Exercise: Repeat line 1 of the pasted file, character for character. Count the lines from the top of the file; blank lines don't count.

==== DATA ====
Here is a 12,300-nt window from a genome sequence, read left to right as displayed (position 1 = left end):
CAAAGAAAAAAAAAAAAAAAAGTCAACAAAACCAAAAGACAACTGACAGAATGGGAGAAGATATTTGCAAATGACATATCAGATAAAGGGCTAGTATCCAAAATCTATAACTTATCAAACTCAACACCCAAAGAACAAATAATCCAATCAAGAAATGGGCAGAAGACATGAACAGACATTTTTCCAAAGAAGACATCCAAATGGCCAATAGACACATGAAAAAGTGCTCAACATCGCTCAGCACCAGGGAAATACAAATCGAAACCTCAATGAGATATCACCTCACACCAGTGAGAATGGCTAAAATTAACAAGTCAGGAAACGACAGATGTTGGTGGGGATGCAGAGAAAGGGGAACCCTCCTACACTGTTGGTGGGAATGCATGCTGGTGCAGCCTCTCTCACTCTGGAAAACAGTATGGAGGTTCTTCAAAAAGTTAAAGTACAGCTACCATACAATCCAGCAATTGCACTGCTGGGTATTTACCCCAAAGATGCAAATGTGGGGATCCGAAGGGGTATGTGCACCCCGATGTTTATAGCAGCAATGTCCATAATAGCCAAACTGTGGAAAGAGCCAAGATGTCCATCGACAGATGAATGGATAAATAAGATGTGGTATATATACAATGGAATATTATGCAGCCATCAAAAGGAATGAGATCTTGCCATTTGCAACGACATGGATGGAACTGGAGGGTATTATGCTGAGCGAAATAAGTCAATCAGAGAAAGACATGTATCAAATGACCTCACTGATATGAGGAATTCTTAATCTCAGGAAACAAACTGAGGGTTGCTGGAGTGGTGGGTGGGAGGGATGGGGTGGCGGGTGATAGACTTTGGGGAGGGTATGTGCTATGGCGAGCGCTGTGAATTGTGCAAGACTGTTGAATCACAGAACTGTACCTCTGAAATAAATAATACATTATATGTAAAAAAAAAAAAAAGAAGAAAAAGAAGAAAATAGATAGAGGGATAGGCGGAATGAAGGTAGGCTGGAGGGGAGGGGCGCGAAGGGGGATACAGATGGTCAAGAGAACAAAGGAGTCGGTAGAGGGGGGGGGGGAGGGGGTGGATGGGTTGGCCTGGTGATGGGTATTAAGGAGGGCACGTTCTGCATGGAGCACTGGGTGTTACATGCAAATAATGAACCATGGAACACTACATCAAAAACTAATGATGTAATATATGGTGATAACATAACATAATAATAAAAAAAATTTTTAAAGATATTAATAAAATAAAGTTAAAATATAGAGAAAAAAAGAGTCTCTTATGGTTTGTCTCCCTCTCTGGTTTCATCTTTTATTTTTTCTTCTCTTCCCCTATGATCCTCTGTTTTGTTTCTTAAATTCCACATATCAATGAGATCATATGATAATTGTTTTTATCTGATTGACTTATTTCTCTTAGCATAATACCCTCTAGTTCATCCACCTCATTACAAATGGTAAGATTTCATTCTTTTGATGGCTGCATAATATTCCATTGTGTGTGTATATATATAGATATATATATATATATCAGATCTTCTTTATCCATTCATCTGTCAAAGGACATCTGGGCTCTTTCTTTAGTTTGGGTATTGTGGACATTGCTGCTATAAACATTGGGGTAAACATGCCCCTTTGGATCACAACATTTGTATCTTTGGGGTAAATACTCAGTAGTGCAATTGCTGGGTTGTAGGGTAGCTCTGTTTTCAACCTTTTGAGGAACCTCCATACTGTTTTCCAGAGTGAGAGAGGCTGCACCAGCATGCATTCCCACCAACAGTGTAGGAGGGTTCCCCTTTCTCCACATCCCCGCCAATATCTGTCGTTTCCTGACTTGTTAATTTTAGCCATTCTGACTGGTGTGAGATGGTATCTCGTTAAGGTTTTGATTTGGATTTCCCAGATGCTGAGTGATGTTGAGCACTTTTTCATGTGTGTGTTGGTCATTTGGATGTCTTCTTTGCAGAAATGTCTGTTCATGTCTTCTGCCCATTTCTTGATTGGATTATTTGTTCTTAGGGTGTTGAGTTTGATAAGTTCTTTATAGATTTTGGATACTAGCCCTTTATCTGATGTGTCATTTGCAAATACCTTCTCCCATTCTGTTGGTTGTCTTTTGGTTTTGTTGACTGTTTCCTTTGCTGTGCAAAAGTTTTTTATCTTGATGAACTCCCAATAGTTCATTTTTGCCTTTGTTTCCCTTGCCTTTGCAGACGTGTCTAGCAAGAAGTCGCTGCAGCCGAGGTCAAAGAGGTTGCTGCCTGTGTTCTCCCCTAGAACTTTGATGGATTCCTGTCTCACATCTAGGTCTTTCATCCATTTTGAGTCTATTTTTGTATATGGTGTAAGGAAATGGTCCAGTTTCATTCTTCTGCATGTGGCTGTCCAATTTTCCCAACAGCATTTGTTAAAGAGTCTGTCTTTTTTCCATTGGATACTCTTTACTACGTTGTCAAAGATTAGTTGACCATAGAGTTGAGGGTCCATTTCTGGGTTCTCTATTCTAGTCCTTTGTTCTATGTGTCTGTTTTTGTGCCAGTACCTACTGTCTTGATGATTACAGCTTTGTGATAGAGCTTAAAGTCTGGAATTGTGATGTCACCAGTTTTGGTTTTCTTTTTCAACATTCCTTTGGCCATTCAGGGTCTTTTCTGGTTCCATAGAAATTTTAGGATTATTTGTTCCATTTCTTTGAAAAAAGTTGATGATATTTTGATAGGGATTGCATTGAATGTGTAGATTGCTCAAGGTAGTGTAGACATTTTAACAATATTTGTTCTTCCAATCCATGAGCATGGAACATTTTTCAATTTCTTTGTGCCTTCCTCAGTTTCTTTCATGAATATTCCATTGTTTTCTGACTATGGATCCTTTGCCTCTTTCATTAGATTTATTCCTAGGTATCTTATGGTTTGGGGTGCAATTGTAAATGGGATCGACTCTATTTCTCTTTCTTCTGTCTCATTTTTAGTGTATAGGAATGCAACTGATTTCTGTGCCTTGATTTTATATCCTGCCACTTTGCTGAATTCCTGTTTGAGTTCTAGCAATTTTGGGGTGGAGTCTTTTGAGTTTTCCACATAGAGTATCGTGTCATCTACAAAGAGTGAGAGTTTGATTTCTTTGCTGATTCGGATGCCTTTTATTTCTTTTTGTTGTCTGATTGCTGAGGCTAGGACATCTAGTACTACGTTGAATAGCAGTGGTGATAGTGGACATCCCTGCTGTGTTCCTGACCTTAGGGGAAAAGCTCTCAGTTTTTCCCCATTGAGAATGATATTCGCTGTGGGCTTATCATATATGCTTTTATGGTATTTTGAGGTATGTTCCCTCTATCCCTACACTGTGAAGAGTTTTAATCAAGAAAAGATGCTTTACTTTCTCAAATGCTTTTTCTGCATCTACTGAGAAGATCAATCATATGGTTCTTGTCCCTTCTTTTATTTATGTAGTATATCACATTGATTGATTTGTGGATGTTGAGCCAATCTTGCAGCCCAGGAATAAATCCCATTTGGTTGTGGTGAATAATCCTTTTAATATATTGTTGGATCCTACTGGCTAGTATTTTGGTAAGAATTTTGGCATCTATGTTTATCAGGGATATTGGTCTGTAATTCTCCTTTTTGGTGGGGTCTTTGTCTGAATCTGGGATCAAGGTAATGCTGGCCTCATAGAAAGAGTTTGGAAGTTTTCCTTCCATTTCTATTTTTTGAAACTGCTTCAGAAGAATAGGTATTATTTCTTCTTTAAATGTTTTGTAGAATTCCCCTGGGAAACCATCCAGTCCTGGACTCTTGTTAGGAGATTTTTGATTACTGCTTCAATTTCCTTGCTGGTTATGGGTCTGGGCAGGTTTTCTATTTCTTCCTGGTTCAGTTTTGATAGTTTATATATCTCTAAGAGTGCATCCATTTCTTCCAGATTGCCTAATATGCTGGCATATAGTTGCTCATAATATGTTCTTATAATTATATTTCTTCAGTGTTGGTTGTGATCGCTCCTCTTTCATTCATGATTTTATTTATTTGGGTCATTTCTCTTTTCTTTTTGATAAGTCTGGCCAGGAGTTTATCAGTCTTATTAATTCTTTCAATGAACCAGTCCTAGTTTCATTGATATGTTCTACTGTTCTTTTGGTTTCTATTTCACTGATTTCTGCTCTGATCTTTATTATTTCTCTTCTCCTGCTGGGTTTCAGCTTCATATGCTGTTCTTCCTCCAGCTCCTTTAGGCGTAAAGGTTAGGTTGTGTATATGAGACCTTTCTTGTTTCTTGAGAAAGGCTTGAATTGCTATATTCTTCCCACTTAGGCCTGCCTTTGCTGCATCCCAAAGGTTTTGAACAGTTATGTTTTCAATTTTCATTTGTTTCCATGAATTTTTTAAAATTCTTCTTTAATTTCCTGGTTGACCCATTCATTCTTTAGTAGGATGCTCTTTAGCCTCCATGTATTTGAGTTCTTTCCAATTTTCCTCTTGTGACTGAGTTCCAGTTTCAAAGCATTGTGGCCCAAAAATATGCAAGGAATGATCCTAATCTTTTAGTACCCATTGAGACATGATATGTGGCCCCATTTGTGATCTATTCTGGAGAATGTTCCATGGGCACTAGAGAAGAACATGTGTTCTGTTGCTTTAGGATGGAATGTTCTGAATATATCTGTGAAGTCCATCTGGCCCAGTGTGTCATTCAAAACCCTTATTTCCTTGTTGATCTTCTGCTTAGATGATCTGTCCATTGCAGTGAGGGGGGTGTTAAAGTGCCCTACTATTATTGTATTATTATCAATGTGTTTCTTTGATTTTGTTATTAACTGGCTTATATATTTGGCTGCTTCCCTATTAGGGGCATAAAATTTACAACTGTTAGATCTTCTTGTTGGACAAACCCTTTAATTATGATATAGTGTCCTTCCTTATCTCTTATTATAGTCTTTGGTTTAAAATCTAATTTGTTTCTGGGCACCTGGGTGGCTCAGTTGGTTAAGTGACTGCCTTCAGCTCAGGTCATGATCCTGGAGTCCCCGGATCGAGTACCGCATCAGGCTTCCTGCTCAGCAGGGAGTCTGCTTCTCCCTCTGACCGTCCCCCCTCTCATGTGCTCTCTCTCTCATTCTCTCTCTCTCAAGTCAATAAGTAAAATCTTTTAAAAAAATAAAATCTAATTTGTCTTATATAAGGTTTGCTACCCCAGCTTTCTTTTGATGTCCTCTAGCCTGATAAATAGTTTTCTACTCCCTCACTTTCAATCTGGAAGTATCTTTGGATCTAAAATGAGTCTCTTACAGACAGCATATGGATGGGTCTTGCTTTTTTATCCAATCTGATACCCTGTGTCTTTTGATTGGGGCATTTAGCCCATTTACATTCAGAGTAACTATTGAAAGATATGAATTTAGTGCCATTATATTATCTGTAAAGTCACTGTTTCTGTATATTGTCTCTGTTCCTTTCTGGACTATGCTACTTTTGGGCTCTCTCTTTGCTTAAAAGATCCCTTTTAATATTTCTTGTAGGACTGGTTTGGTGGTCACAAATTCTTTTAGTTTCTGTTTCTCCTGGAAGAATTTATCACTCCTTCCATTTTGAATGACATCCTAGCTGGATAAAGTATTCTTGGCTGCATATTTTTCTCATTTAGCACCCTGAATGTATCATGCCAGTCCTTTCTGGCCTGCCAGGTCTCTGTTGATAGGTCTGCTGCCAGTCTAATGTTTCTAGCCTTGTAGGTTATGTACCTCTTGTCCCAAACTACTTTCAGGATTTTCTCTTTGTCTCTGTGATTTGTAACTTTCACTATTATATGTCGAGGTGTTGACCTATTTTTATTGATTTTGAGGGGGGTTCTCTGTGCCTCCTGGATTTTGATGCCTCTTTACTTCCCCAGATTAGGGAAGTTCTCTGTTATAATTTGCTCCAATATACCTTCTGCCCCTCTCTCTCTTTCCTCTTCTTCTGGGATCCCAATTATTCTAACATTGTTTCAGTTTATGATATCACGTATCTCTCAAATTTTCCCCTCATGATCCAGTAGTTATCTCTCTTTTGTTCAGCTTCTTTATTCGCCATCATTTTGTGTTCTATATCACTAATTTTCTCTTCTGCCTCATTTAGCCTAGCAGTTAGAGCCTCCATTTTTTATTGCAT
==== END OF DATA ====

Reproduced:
Here is a 12,300-nt window from a genome sequence, read left to right as displayed (position 1 = left end):